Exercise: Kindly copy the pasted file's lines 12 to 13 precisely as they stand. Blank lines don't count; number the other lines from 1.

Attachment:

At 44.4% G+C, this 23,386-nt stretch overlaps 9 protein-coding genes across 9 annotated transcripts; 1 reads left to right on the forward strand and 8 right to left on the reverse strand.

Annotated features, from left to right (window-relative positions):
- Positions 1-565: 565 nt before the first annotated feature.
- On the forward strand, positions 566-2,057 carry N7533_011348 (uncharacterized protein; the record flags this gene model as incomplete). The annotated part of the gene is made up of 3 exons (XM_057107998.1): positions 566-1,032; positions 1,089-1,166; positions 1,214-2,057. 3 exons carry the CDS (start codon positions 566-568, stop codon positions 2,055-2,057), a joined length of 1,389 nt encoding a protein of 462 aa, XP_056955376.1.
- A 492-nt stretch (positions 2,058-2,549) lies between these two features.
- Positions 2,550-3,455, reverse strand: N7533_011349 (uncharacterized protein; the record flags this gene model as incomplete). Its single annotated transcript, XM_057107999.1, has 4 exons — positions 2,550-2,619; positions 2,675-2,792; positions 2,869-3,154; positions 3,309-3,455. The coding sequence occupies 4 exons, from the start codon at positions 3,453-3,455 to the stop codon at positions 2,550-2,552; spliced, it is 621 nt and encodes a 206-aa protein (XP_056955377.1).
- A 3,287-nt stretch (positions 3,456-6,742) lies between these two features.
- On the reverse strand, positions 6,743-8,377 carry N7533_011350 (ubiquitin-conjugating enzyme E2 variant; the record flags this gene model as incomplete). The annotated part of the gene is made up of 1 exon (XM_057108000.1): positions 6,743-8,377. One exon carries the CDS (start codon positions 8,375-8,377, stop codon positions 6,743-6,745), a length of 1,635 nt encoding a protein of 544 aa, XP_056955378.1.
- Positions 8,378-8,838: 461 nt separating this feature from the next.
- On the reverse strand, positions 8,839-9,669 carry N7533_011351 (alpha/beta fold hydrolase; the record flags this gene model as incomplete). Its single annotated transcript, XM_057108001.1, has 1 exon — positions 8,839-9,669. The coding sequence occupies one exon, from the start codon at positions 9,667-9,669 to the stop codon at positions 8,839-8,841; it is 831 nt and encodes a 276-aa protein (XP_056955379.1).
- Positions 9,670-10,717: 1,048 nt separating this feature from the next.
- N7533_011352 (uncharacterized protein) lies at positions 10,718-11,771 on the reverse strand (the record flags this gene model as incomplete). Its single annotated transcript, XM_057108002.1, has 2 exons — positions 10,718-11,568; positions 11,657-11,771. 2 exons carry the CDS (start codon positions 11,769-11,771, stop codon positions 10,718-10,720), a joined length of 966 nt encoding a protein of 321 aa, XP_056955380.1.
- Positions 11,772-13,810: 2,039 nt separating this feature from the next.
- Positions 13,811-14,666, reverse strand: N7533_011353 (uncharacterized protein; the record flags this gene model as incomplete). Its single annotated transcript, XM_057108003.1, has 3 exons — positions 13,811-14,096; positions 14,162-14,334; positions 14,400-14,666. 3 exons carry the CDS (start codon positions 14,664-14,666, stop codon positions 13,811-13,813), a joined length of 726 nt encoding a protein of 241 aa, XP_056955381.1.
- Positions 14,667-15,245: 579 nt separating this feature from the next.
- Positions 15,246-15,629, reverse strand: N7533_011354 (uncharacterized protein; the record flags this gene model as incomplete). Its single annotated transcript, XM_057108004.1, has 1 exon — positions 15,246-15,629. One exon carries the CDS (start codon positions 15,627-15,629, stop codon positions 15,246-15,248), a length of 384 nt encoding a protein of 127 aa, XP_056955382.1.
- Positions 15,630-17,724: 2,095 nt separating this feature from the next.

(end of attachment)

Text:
- N7533_011352 (uncharacterized protein) lies at positions 10,718-11,771 on the reverse strand (the record flags this gene model as incomplete). Its single annotated transcript, XM_057108002.1, has 2 exons — positions 10,718-11,568; positions 11,657-11,771. 2 exons carry the CDS (start codon positions 11,769-11,771, stop codon positions 10,718-10,720), a joined length of 966 nt encoding a protein of 321 aa, XP_056955380.1.
- Positions 11,772-13,810: 2,039 nt separating this feature from the next.